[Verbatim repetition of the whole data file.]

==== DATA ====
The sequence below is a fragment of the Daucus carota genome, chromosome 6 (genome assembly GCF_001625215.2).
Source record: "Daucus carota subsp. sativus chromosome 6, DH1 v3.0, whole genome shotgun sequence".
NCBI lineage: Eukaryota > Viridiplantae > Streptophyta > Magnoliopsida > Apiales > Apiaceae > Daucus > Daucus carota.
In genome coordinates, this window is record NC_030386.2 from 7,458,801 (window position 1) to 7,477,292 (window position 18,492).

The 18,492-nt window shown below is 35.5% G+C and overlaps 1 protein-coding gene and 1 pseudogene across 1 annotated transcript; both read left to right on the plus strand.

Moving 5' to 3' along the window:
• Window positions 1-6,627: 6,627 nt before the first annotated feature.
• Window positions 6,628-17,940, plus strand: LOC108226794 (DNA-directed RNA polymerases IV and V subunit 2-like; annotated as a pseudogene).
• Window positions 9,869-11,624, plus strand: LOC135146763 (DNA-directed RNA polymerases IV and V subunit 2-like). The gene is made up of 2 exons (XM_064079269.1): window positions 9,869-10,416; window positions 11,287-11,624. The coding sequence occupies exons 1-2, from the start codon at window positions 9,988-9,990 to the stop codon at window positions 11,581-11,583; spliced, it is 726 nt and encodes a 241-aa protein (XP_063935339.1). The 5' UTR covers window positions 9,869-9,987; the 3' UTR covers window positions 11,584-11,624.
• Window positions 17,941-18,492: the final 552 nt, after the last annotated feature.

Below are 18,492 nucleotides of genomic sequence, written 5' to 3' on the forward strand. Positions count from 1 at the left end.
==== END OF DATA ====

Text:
The sequence below is a fragment of the Daucus carota genome, chromosome 6 (genome assembly GCF_001625215.2).
Source record: "Daucus carota subsp. sativus chromosome 6, DH1 v3.0, whole genome shotgun sequence".
NCBI lineage: Eukaryota > Viridiplantae > Streptophyta > Magnoliopsida > Apiales > Apiaceae > Daucus > Daucus carota.
In genome coordinates, this window is record NC_030386.2 from 7,458,801 (window position 1) to 7,477,292 (window position 18,492).

The 18,492-nt window shown below is 35.5% G+C and overlaps 1 protein-coding gene and 1 pseudogene across 1 annotated transcript; both read left to right on the plus strand.

Moving 5' to 3' along the window:
• Window positions 1-6,627: 6,627 nt before the first annotated feature.
• Window positions 6,628-17,940, plus strand: LOC108226794 (DNA-directed RNA polymerases IV and V subunit 2-like; annotated as a pseudogene).
• Window positions 9,869-11,624, plus strand: LOC135146763 (DNA-directed RNA polymerases IV and V subunit 2-like). The gene is made up of 2 exons (XM_064079269.1): window positions 9,869-10,416; window positions 11,287-11,624. The coding sequence occupies exons 1-2, from the start codon at window positions 9,988-9,990 to the stop codon at window positions 11,581-11,583; spliced, it is 726 nt and encodes a 241-aa protein (XP_063935339.1). The 5' UTR covers window positions 9,869-9,987; the 3' UTR covers window positions 11,584-11,624.
• Window positions 17,941-18,492: the final 552 nt, after the last annotated feature.

Below are 18,492 nucleotides of genomic sequence, written 5' to 3' on the forward strand. Positions count from 1 at the left end.